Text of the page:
HTR v Nottingham University Hospitals NHS Trust [2021] EWHC 3228 (QB) (30 November 2021)

This is the judgment upon the issue of breach of duty in a clinical negligence claim. [1]

By proceedings issued on 4 October 2019, C seeks damages for alleged medical negligence during an appointment at an antenatal clinic on 6 October 2004. C was subsequently born by emergency Caesarean section four days later on 10 October 2004, having suffered permanent damage from chronic partial hypoxia which has resulted in asymmetric quadriplegic cerebral palsy. [2]

Claimant’s case:

Mother was referred to the ante-natal clinic by her community midwife, who was concerned that C was in a breech position. [3]

It is not in issue between the parties that if mother had raised a concern as to reduced fetal movement, then D was negligent in failed to act upon it. [5]

Defendant’s case:

It is D’s case that:

(a) mother did not raise a concern as to reduced fetal movement with D on Wednesday 6th October;

(b) the note made by D who did not undertake the ultrasound, but saw mother after it had taken place, records active fetal movement;

(c) any concern which motherraised regarding reduced fetal movement would have been recorded and investigated; and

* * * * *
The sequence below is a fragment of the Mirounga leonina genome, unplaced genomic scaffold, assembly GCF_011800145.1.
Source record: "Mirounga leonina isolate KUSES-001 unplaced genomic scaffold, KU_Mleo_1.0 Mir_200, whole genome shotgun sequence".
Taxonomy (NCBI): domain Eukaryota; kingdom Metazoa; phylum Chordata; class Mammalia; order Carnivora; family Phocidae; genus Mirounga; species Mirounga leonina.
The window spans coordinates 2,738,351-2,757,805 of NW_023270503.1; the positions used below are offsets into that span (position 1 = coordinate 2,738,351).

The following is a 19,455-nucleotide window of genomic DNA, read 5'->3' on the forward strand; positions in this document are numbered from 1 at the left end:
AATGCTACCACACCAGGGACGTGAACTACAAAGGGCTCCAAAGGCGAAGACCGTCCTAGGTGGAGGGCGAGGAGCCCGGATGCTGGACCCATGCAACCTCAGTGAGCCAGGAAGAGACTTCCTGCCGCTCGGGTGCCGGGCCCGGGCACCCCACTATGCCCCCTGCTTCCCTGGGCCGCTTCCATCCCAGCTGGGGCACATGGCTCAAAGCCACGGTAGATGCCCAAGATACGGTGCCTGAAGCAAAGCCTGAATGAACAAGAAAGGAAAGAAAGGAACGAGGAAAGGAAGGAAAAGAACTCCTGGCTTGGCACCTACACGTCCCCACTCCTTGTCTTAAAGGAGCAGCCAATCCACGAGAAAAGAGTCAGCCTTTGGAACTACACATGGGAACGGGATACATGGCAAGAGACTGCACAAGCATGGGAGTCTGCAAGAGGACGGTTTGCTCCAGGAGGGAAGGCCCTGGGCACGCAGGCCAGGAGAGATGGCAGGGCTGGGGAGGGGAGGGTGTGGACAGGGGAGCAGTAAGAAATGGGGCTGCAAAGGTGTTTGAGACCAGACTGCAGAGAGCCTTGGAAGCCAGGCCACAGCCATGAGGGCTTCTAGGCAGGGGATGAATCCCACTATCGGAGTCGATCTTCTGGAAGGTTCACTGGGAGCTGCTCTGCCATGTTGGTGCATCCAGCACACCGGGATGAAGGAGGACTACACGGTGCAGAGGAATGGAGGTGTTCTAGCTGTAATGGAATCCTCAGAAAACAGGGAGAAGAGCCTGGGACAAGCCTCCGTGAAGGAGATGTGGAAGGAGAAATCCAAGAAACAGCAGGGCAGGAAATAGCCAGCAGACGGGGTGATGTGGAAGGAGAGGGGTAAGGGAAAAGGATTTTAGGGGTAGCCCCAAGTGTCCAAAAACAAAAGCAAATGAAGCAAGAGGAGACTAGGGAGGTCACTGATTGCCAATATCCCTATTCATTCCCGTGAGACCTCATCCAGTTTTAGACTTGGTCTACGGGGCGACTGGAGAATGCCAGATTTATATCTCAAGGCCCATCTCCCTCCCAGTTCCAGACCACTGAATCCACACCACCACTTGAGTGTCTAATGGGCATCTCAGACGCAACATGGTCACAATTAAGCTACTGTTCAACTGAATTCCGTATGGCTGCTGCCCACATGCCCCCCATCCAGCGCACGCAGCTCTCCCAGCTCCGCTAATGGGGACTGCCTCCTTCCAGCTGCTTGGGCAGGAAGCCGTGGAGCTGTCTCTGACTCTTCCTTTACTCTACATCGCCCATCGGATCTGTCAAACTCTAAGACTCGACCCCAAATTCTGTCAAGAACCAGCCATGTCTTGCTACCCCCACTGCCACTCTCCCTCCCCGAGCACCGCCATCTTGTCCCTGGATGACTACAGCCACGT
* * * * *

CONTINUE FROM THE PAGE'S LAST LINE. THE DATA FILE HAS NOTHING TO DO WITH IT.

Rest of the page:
(d) after C [?mother] was admitted on Sunday 10 October 2004, no medical record sets out any reference to mother having experienced or been concerned about reduced fetal movements as at 6th October, but only on subsequent days. [6]

it was D’s case that the court should place considerable reliance on the contemporaneous medical records, as opposed to mother’s recollection of events such a long time ago. [7]

The issues for determination were wholly factual. It is also common ground between the parties that a maternal report at an antenatal clinic of reduced fetal movement is a matter requiring immediate further investigation. It is common ground between the parties that fetal movement was discussed between mother and D at the clinic appointment on 6 October 2004. The central issue for determination was what LJR said to Dr Salman about fetal movement on that date. [11]

medical records are usually of very considerable importance in clinical negligence cases. However, in this case they provide some, but only some, assistance on the central issue of fact. [116]

As I am satisfied that mother did raise a concern about reduced fetal movement at the clinic on 6 October 2004 she has established a breach of duty. [119]